First Superman comic up for bid

Tomorrow, the holy grail of comic book collectors will go up for auction. An "unrestored" copy of Action Comics #1 (1938), the first appearance of Superman, is expected to sell for $400,000. Comic Connect is hosting the auction on behalf of an unnamed seller. The actual cover is seen in the photo below. Don't miss the priceless "WTF!" expression on the guy's face at the lower left; that image has stuck with me since I was a little kid and first saw a reprint of this. From CNN:
 Data Image Gallery Act1.6061A "Of the 100 existing copies, 80 percent have been restored, but people want an untouched copy," (Comic Connect owner Stephen) Fishler said. The book is listed in "fine" condition, a six on the 10-point rating scale...

Co-created by Jerry Siegel and Joe Shuster, the comic book first appeared on newsstands for 10 cents a copy in June 1938.

Nearly 12 years later, a young boy on the West Coast found himself in a secondhand book store, where he persuaded his dad to loan him 35 cents to buy the comic book.

Until 1966, the owner forgot about the book, which was hidden in his mother's basement. Since then, he's been holding onto it, hoping to see it increase in value, Fishler said. He has not been disappointed.
"'Unrestored' copy of first Superman comic book for sale (CNN), Action Comics #1 auction (ComicConnect)


  1. 100 copies?

    Not exactly rare if you know what I mean.
    Let’s do the math: $400,000 x 100 = $40,000,000!

    You might be able to buy the rights to Superman for that much!

  2. oh! is THAT what that is? I suppose I should take it out from under that leaky radiator then, but it did stop the drip from spreading.

  3. hmph! that triggered a host of olfactory memories; radiator dust, radiator paint, the peculiar smell of radiator water when you cracked the valve, coal, coal dust, the furnace scent, the burlap of the coal sacks, October fog redolent with coal smoke and firecrackers and Halloween candy giving way to Japanese oranges in little wooden crates of still fresh smelling pine, Christmas before you knew it,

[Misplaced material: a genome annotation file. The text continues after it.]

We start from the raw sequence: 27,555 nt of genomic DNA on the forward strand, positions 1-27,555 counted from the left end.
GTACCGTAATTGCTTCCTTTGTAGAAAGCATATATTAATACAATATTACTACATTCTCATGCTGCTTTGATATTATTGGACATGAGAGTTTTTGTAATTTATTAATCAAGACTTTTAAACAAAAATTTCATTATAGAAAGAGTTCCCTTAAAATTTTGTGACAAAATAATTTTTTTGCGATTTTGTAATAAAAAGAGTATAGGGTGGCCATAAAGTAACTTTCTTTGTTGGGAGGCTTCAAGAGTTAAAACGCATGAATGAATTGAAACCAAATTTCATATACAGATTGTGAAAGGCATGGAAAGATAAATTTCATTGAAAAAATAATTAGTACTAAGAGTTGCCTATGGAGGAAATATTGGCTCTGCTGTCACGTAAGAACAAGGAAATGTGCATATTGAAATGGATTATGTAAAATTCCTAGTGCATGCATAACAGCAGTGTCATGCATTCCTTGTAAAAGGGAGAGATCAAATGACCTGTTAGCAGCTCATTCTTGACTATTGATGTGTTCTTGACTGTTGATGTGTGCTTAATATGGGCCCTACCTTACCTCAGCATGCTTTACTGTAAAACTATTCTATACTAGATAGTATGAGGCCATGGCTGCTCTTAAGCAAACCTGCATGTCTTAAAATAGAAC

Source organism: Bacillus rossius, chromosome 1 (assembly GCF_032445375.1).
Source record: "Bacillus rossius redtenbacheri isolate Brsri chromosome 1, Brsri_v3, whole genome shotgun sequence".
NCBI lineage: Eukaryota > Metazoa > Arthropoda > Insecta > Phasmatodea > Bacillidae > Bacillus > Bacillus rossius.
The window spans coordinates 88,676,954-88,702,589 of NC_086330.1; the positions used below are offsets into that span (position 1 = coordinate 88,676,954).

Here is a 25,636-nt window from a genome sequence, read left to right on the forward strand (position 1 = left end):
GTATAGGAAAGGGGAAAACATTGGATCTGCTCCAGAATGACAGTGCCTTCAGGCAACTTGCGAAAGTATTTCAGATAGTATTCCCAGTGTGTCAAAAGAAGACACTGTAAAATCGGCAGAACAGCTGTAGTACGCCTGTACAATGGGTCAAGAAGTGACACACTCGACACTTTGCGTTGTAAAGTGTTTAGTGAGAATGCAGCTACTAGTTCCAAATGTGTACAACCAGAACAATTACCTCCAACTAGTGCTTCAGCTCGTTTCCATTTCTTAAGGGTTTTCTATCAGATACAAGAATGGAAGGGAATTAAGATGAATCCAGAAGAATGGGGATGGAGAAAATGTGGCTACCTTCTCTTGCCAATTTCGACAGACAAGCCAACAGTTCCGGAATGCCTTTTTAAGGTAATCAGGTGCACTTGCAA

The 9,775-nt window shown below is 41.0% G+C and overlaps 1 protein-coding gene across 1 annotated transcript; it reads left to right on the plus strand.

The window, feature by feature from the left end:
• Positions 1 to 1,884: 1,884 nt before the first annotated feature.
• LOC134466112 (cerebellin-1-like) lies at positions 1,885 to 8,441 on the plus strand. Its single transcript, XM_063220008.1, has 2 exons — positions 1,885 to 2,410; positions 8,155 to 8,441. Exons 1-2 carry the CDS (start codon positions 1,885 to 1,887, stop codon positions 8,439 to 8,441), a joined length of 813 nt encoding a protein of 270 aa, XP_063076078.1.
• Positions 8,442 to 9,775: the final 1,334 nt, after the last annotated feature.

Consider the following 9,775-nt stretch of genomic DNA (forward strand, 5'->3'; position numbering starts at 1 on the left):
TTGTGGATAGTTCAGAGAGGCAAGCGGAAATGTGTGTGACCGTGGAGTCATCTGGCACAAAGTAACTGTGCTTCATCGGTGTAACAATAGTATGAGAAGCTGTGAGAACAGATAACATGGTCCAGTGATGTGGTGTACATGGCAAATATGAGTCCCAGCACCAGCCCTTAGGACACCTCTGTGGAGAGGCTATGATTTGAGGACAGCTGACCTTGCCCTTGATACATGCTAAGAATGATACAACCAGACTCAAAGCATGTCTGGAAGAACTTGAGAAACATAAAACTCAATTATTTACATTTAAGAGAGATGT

oh yes, comic books, they had a unique odour when ankle deep in the dozens if not hundreds…

  4. The 100 copies is a figure that no one could possibly know, and was apparently pulled out of someones ass. Golden age comic books are all rare. I am skeptical that there are only 100 of these, but your guess is as good as mine… and probably better than the joker who made up the 100 copy estimate.

  5. $400,000? Makes me wonder how easy it would be to create unscrupulous forgeries. I’m guessing it wouldn’t be difficult.

  6. I worked at a shop that had one of those for sale. It was 25 years ago, and I don’t remember what the asking price was. It sure as hell wasn’t $400,000. Though the copy we had wasn’t quite that well preserved.

    As for the ‘100 copies’ thing, it’s probably based on the number of copies known to be for sale through collector’s circles, but it still seems awfully low to me. ‘Course, I really don’t know. It’s been 20 years since I worked in a comic shop, and even then I was in charge of back issues of Playboy and Penthouse.